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Everything posted by BN

  1. GarYaQaaN, You said it perfectly. The people in 'SomaliaLand' always tend to forget that Said Barre first attacked the region now called 'Puntland' in 1977. When their women were raped, the men slaughtered, their waterholes destroyed etc. You dont hear them calling for an independent state, do you? What about the Somalis which suffered the most, those living in the Bay and Bakool regions in the height of the civil war, hundreds of thousands of them starved to death and their land stolen. All I see is arrogance, lies and deceit coming from the so called 'SomaliLanders'. Nabad.
  2. SamiGirl, The sadest part is that you actually believe all the nonsense your saying....
  3. SomaliaOnline-President, I understand what your saying now. I wanted to ask why dont the Palistinians have these anti tank missiles--since the yahuud have M1A1 Abrams tanks like the US? I have also read that in 1998 Syria bought 500+ Kornet E's from Russia--these would be a lot more effective against tanks in Palestine then rocks/stones. What do you guys think?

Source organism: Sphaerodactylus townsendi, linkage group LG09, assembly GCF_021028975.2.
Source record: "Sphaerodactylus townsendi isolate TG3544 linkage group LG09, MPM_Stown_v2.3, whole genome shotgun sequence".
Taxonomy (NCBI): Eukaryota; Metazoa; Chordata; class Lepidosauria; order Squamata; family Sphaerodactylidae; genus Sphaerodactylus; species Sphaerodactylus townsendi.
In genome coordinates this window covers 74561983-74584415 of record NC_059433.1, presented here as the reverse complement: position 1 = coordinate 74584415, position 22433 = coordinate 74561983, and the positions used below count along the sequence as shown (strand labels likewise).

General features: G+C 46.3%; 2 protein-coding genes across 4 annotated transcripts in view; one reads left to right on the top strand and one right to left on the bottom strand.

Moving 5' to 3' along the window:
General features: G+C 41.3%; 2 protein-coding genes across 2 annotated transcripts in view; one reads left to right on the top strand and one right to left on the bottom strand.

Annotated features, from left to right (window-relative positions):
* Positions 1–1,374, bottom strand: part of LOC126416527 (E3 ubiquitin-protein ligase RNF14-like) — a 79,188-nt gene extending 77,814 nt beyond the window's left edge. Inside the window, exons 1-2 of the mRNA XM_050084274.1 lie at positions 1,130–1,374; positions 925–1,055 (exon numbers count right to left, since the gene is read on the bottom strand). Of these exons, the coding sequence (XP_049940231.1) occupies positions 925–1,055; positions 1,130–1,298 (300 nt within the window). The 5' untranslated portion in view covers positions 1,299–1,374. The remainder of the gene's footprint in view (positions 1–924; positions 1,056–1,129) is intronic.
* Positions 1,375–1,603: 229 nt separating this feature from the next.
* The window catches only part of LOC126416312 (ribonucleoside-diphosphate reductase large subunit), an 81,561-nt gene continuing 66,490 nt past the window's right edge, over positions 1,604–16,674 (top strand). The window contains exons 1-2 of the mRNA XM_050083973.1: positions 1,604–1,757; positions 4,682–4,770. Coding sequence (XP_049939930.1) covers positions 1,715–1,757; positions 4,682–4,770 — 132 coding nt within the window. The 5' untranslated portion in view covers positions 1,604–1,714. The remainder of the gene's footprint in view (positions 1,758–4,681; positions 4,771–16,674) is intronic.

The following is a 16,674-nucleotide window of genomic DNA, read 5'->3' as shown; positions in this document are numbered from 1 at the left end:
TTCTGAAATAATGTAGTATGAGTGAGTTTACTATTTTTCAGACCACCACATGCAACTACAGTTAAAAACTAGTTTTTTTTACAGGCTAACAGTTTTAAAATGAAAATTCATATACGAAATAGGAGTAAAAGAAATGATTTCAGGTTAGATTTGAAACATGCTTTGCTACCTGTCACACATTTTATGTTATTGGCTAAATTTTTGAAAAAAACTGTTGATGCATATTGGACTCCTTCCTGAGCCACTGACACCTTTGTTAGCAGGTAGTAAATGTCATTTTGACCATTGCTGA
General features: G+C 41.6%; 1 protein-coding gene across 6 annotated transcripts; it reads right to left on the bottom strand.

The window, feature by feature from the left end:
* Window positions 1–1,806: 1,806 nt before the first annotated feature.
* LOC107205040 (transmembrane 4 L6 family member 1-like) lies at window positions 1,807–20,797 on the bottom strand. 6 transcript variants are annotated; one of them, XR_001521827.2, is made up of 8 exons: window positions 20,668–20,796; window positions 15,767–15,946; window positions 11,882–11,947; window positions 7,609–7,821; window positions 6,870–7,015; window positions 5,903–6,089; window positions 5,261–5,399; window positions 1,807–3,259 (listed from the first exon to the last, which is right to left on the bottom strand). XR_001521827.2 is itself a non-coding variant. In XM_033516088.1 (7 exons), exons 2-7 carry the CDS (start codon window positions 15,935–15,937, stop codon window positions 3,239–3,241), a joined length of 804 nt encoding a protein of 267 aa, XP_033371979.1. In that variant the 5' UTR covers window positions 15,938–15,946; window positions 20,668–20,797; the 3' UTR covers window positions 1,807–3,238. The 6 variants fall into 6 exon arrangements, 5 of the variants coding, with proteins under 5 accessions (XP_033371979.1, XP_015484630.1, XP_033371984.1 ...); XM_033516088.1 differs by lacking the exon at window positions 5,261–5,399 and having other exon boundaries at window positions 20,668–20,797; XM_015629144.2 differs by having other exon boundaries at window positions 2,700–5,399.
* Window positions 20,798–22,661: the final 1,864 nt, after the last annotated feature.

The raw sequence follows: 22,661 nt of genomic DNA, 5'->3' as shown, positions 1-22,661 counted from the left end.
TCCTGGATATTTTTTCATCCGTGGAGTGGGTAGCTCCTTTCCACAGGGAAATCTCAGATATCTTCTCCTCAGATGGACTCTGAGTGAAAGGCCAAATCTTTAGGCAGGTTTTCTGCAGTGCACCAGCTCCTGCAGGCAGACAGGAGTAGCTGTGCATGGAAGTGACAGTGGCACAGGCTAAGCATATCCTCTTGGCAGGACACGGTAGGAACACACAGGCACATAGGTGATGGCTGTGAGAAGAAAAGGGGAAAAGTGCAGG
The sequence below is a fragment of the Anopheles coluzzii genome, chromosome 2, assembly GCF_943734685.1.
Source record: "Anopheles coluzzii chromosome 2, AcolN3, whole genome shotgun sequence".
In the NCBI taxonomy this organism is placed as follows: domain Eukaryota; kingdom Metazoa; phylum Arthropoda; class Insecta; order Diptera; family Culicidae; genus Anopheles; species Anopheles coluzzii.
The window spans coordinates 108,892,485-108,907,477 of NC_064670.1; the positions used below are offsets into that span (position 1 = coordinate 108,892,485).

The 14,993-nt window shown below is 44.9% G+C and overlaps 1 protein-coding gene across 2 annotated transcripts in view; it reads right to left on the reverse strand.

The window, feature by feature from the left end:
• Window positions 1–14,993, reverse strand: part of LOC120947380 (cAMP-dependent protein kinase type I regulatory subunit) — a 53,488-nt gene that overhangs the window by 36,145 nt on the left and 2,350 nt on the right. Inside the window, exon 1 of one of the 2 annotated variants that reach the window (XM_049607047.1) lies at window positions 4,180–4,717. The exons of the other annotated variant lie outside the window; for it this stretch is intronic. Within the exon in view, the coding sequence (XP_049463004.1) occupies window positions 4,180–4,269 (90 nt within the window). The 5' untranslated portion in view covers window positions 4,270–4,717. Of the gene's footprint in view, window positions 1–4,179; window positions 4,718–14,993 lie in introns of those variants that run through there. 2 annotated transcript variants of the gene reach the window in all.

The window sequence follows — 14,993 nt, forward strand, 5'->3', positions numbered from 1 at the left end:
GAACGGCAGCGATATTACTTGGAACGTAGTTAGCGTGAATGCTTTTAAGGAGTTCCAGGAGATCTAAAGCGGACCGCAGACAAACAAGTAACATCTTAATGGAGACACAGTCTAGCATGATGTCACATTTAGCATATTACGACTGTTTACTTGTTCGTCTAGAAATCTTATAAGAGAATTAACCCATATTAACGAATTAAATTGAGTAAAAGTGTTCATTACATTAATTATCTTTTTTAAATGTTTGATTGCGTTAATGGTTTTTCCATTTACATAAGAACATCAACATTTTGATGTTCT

4. SomaliaOnline-President, The Kornet E is suppose to be able to hit tanks/armoured vehicles up to 6,000 yards. I dont see how they would be exposed to fire from enemy forces from that distance and in that short amount of time.
  5. Shyhem Thanks for the info. I had no idea the Iraqi's had Kornet-E anti-tank guided missiles. Very advance.I did a search and here is a report by ABCNews. One
  6. Xassan, The Iraqis can use Depleted Uranium. That's what the americans use to slice through anything with their "precision" BOMBS...Although that does lead to cancer in the civilian population... God help the Iraqi People. I hope the American/British aggressors will make Iraq their GRAVE...Maybe that will take their arrogance away. Salaam
  7. HornAfik, Moqdishu might be 1,ooo years old but it has only been the capital of Somalia for 31 years(1960-1991). If my math is right thats only 3.1% of Xamar's whole existence. There are many older somali cities then Xamar. Take Zaila(or berbera bosaso or maydh)which has existed since the days of the pharoahs and are mentioned by Greeks chinese hindu arabs etc. So we should keep xamar as the capital of all Somalis because they were the capital for 3.1% of their history.... :confused: Or maybe your saying that since Xamar was built by persians--that's the reason it should be the capital?!? Let's Not Make The Same Mistake TWICE. P.S.
  8. Sorry I had a problem with the article above. It's fixed now. Ma'salaam.